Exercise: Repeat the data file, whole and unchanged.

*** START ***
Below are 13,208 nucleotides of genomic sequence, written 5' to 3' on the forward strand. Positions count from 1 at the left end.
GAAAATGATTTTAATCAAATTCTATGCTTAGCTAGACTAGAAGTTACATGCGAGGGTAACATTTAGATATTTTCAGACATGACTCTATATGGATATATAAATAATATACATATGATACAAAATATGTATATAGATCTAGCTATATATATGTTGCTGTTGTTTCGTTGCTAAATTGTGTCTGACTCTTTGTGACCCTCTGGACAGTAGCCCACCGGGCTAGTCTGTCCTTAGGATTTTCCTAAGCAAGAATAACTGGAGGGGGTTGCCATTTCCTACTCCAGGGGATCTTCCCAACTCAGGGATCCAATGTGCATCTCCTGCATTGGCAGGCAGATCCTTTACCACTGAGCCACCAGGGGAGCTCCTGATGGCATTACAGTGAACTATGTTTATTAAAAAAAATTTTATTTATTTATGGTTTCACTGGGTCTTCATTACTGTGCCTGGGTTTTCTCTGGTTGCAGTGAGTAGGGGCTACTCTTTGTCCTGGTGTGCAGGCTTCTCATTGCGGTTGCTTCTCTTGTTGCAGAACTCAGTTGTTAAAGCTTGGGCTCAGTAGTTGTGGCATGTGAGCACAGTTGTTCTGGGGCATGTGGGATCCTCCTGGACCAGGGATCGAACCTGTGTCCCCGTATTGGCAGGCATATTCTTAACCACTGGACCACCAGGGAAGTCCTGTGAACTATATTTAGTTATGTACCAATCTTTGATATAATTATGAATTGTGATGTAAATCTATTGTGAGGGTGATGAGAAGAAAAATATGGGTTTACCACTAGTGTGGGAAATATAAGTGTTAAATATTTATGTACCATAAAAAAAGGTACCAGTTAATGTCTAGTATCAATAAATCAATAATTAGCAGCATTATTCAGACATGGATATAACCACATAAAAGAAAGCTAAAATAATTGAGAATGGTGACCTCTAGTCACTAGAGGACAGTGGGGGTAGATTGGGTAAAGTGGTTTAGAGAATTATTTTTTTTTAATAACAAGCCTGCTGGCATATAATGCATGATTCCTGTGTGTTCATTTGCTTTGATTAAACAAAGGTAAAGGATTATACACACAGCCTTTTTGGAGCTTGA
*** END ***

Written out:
Below are 13,208 nucleotides of genomic sequence, written 5' to 3' on the forward strand. Positions count from 1 at the left end.
GAAAATGATTTTAATCAAATTCTATGCTTAGCTAGACTAGAAGTTACATGCGAGGGTAACATTTAGATATTTTCAGACATGACTCTATATGGATATATAAATAATATACATATGATACAAAATATGTATATAGATCTAGCTATATATATGTTGCTGTTGTTTCGTTGCTAAATTGTGTCTGACTCTTTGTGACCCTCTGGACAGTAGCCCACCGGGCTAGTCTGTCCTTAGGATTTTCCTAAGCAAGAATAACTGGAGGGGGTTGCCATTTCCTACTCCAGGGGATCTTCCCAACTCAGGGATCCAATGTGCATCTCCTGCATTGGCAGGCAGATCCTTTACCACTGAGCCACCAGGGGAGCTCCTGATGGCATTACAGTGAACTATGTTTATTAAAAAAAATTTTATTTATTTATGGTTTCACTGGGTCTTCATTACTGTGCCTGGGTTTTCTCTGGTTGCAGTGAGTAGGGGCTACTCTTTGTCCTGGTGTGCAGGCTTCTCATTGCGGTTGCTTCTCTTGTTGCAGAACTCAGTTGTTAAAGCTTGGGCTCAGTAGTTGTGGCATGTGAGCACAGTTGTTCTGGGGCATGTGGGATCCTCCTGGACCAGGGATCGAACCTGTGTCCCCGTATTGGCAGGCATATTCTTAACCACTGGACCACCAGGGAAGTCCTGTGAACTATATTTAGTTATGTACCAATCTTTGATATAATTATGAATTGTGATGTAAATCTATTGTGAGGGTGATGAGAAGAAAAATATGGGTTTACCACTAGTGTGGGAAATATAAGTGTTAAATATTTATGTACCATAAAAAAAGGTACCAGTTAATGTCTAGTATCAATAAATCAATAATTAGCAGCATTATTCAGACATGGATATAACCACATAAAAGAAAGCTAAAATAATTGAGAATGGTGACCTCTAGTCACTAGAGGACAGTGGGGGTAGATTGGGTAAAGTGGTTTAGAGAATTATTTTTTTTTAATAACAAGCCTGCTGGCATATAATGCATGATTCCTGTGTGTTCATTTGCTTTGATTAAACAAAGGTAAAGGATTATACACACAGCCTTTTTGGAGCTTGA